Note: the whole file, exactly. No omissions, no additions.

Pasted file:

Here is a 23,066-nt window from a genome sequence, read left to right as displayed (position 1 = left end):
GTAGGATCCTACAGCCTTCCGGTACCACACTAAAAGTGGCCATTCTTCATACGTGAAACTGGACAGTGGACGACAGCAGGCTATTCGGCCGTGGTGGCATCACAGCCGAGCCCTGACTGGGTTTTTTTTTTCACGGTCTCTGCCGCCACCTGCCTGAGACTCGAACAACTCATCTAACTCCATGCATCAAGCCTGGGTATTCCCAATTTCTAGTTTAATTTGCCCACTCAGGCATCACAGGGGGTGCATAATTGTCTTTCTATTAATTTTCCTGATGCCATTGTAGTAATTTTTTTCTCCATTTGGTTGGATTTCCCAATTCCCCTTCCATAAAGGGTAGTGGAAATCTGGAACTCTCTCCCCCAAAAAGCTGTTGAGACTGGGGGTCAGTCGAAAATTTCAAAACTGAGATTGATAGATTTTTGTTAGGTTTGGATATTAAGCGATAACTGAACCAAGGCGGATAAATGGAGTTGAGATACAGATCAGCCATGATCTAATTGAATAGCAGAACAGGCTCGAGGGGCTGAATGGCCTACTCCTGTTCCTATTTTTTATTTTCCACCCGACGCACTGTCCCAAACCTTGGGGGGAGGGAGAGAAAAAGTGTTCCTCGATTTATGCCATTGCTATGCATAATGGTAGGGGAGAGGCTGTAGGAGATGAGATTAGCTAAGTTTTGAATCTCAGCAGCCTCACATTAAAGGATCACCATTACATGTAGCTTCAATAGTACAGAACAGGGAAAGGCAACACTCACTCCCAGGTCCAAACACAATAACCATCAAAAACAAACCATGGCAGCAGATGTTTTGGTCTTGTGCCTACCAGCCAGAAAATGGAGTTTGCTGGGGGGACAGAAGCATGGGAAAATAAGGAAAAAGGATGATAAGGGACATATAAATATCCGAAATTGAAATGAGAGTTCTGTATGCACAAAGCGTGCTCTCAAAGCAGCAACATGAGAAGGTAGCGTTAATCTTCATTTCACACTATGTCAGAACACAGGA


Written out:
Here is a 23,066-nt window from a genome sequence, read left to right as displayed (position 1 = left end):
GTAGGATCCTACAGCCTTCCGGTACCACACTAAAAGTGGCCATTCTTCATACGTGAAACTGGACAGTGGACGACAGCAGGCTATTCGGCCGTGGTGGCATCACAGCCGAGCCCTGACTGGGTTTTTTTTTTCACGGTCTCTGCCGCCACCTGCCTGAGACTCGAACAACTCATCTAACTCCATGCATCAAGCCTGGGTATTCCCAATTTCTAGTTTAATTTGCCCACTCAGGCATCACAGGGGGTGCATAATTGTCTTTCTATTAATTTTCCTGATGCCATTGTAGTAATTTTTTTCTCCATTTGGTTGGATTTCCCAATTCCCCTTCCATAAAGGGTAGTGGAAATCTGGAACTCTCTCCCCCAAAAAGCTGTTGAGACTGGGGGTCAGTCGAAAATTTCAAAACTGAGATTGATAGATTTTTGTTAGGTTTGGATATTAAGCGATAACTGAACCAAGGCGGATAAATGGAGTTGAGATACAGATCAGCCATGATCTAATTGAATAGCAGAACAGGCTCGAGGGGCTGAATGGCCTACTCCTGTTCCTATTTTTTATTTTCCACCCGACGCACTGTCCCAAACCTTGGGGGGAGGGAGAGAAAAAGTGTTCCTCGATTTATGCCATTGCTATGCATAATGGTAGGGGAGAGGCTGTAGGAGATGAGATTAGCTAAGTTTTGAATCTCAGCAGCCTCACATTAAAGGATCACCATTACATGTAGCTTCAATAGTACAGAACAGGGAAAGGCAACACTCACTCCCAGGTCCAAACACAATAACCATCAAAAACAAACCATGGCAGCAGATGTTTTGGTCTTGTGCCTACCAGCCAGAAAATGGAGTTTGCTGGGGGGACAGAAGCATGGGAAAATAAGGAAAAAGGATGATAAGGGACATATAAATATCCGAAATTGAAATGAGAGTTCTGTATGCACAAAGCGTGCTCTCAAAGCAGCAACATGAGAAGGTAGCGTTAATCTTCATTTCACACTATGTCAGAACACAGGA